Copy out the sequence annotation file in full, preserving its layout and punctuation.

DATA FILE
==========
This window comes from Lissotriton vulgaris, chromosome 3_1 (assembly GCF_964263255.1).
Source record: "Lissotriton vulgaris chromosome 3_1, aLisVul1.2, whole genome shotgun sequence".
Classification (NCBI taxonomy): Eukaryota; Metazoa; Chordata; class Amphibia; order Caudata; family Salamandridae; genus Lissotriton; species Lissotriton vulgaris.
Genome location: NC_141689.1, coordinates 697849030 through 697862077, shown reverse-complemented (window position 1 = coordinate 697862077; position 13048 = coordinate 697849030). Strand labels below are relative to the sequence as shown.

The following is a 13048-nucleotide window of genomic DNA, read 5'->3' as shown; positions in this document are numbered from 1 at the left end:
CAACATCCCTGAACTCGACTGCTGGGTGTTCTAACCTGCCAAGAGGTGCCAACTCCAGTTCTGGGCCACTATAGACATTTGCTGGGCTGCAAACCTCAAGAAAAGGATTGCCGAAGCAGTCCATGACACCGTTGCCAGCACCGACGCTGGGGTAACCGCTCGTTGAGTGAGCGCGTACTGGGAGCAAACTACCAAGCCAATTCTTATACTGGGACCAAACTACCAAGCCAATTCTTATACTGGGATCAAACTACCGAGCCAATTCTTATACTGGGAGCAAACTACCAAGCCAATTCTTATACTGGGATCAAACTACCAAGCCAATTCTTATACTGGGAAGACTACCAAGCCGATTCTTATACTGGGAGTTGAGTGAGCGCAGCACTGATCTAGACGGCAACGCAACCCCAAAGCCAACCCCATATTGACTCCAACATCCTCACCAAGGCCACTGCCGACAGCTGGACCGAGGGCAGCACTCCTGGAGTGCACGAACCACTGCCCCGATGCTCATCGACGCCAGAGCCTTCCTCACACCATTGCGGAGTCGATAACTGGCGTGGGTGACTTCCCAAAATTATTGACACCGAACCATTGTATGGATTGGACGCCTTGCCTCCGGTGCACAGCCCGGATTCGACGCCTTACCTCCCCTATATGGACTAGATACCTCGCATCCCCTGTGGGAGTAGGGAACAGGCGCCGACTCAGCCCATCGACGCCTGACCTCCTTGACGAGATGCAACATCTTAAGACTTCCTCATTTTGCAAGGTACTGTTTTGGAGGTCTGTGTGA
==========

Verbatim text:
This window comes from Lissotriton vulgaris, chromosome 3_1 (assembly GCF_964263255.1).
Source record: "Lissotriton vulgaris chromosome 3_1, aLisVul1.2, whole genome shotgun sequence".
Classification (NCBI taxonomy): Eukaryota; Metazoa; Chordata; class Amphibia; order Caudata; family Salamandridae; genus Lissotriton; species Lissotriton vulgaris.
Genome location: NC_141689.1, coordinates 697849030 through 697862077, shown reverse-complemented (window position 1 = coordinate 697862077; position 13048 = coordinate 697849030). Strand labels below are relative to the sequence as shown.

The following is a 13048-nucleotide window of genomic DNA, read 5'->3' as shown; positions in this document are numbered from 1 at the left end:
CAACATCCCTGAACTCGACTGCTGGGTGTTCTAACCTGCCAAGAGGTGCCAACTCCAGTTCTGGGCCACTATAGACATTTGCTGGGCTGCAAACCTCAAGAAAAGGATTGCCGAAGCAGTCCATGACACCGTTGCCAGCACCGACGCTGGGGTAACCGCTCGTTGAGTGAGCGCGTACTGGGAGCAAACTACCAAGCCAATTCTTATACTGGGACCAAACTACCAAGCCAATTCTTATACTGGGATCAAACTACCGAGCCAATTCTTATACTGGGAGCAAACTACCAAGCCAATTCTTATACTGGGATCAAACTACCAAGCCAATTCTTATACTGGGAAGACTACCAAGCCGATTCTTATACTGGGAGTTGAGTGAGCGCAGCACTGATCTAGACGGCAACGCAACCCCAAAGCCAACCCCATATTGACTCCAACATCCTCACCAAGGCCACTGCCGACAGCTGGACCGAGGGCAGCACTCCTGGAGTGCACGAACCACTGCCCCGATGCTCATCGACGCCAGAGCCTTCCTCACACCATTGCGGAGTCGATAACTGGCGTGGGTGACTTCCCAAAATTATTGACACCGAACCATTGTATGGATTGGACGCCTTGCCTCCGGTGCACAGCCCGGATTCGACGCCTTACCTCCCCTATATGGACTAGATACCTCGCATCCCCTGTGGGAGTAGGGAACAGGCGCCGACTCAGCCCATCGACGCCTGACCTCCTTGACGAGATGCAACATCTTAAGACTTCCTCATTTTGCAAGGTACTGTTTTGGAGGTCTGTGTGA